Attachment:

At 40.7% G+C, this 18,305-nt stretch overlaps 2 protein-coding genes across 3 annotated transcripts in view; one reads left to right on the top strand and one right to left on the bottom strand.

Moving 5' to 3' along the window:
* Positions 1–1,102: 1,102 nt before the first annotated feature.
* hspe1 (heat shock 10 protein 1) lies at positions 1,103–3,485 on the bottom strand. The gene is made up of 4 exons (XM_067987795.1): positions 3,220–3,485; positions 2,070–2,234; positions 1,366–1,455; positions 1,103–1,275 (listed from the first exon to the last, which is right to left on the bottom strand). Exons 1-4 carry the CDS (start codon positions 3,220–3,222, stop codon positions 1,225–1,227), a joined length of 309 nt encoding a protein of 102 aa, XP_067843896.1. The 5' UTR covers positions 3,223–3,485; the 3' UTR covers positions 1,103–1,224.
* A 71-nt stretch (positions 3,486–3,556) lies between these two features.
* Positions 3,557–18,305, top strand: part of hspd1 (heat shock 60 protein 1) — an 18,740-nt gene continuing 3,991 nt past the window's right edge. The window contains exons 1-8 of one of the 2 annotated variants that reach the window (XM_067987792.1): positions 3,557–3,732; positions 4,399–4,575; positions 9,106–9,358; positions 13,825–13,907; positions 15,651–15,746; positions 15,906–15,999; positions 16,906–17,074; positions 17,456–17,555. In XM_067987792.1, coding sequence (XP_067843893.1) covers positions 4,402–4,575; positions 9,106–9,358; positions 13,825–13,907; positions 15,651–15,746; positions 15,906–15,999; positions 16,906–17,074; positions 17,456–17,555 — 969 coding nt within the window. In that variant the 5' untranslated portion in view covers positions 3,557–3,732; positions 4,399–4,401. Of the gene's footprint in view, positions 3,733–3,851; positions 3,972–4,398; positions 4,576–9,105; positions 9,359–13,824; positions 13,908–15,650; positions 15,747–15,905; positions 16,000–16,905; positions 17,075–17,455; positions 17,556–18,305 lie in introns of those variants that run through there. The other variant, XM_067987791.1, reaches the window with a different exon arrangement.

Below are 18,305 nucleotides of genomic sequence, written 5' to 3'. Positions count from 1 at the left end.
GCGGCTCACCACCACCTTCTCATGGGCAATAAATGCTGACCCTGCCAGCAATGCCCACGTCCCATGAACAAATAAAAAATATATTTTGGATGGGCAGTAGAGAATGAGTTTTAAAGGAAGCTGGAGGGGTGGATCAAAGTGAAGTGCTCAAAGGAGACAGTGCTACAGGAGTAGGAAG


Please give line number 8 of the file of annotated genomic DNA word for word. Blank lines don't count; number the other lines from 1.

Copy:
GCGGCTCACCACCACCTTCTCATGGGCAATAAATGCTGACCCTGCCAGCAATGCCCACGTCCCATGAACAAATAAAAAATATATTTTGGATGGGCAGTAGAGAATGAGTTTTAAAGGAAGCTGGAGGGGTGGATCAAAGTGAAGTGCTCAAAGGAGACAGTGCTACAGGAGTAGGAAG